Park doubtful of Abe summitAt a Blue House luncheon yesterday with senior members of major news groups, President Park Geun-hye showed little optimism about holding a summit with a Japanese leader, stressing that a change of heart would be necessary for the meeting to yield a constructive outcome.
Park met with a group of chief editorial writers and commentators from the JoongAng Ilbo and other major news organizations and discussed a raft of issues ranging from Northeast Asia cooperation to relations with North Korea.
Asked about the prospects of a bilateral summit with Japan following her successful summits with the U.S. and Chinese presidents, Park said she has concerns.
“When you have a summit, it becomes meaningful when the two countries improve their relationship,” Park said. “When the outcome is unexpectedly poor, everyone is disappointed.”
Park said Japan continues to reopen Korean wounds with its territorial claims over the Dokdo islets and refusal to apologize for its wartime misdeeds toward Korean sex slaves.
Park also defended the joint communique on the future vision of Korea and China, which was announced after her summit with Chinese President Xi Jinping as a significant step.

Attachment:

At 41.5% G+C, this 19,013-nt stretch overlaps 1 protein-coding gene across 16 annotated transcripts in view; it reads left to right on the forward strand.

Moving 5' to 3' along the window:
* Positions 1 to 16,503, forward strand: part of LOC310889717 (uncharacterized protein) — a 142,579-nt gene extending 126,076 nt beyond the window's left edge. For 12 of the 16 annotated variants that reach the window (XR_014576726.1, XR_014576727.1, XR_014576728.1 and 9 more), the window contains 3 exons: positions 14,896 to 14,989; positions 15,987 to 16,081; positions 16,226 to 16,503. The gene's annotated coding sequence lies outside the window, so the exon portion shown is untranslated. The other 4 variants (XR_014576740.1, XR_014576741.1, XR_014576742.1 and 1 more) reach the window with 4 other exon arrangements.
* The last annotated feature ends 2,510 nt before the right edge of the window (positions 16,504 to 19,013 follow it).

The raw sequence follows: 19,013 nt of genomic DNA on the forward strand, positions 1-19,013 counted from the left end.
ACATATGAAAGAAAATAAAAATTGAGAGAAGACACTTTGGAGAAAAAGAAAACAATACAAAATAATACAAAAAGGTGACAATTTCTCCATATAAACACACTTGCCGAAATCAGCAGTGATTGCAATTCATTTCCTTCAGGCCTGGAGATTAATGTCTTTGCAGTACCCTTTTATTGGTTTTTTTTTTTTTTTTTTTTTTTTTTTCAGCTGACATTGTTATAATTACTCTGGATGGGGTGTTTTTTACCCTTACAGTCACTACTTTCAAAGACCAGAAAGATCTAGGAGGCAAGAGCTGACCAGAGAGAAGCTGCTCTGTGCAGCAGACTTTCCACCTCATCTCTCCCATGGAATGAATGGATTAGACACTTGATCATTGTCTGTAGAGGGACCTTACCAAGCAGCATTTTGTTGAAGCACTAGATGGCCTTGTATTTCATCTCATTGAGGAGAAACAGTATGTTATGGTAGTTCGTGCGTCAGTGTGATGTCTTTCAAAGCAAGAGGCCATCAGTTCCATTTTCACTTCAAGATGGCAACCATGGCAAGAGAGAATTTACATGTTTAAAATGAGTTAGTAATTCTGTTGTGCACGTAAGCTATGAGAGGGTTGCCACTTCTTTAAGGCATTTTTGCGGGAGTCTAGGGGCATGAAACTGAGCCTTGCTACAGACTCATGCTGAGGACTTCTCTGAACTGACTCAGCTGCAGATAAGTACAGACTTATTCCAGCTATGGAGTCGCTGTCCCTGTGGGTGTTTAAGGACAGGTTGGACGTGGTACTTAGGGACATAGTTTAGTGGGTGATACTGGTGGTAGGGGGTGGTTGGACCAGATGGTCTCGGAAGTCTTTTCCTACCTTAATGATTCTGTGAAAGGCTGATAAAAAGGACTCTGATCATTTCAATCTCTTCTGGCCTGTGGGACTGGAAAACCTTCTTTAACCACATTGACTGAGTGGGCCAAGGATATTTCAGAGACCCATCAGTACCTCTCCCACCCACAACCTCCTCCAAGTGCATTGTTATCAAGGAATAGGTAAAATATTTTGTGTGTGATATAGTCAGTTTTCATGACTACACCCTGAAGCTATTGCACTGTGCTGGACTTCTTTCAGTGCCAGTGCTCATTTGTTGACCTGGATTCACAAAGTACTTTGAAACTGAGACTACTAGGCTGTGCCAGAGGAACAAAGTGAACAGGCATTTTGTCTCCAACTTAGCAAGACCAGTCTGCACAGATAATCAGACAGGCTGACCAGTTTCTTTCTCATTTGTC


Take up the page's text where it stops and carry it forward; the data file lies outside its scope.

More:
Critics said that the statement did not specifically state Beijing’s refusal to tolerate a nuclear-armed North Korea, but Park said the Chinese leaders were “adamant” about the nuclear issue.
“No tolerance for a nuclear-armed North Korea was expressed as denuclearization of the Korean Peninsula,” Park said. “Some may complain about that, but it was a considerate expression on the part of China.”
Park also showed concern and disappointment toward a news anchor’s recent slip of the tongue.
After two Chinese passengers were killed in a recent crash of Asiana Flight 214 in San Francisco, a Channel A news anchor said it was fortunate that the victims were Chinese (and not Korean).
“[Such comments will make] friendly thoughts toward Korea disappear,” she said. “It was so damaging … and so regrettable.”
Park also emphasized the need for North Korea to stop issuing vicious rhetoric towards South Korea as the first step to building trust.
“[North Korea] needs to respect our people and the Republic of Korea, and both [Koreas] must work together. If we fail to do so, the two Koreas will slip [farther apart] once again.”
She said building trust will allow the North to work toward economic development, noting that the international community is watching the ongoing Kaesong talks.
BY SER MYO-JA [email@example.com]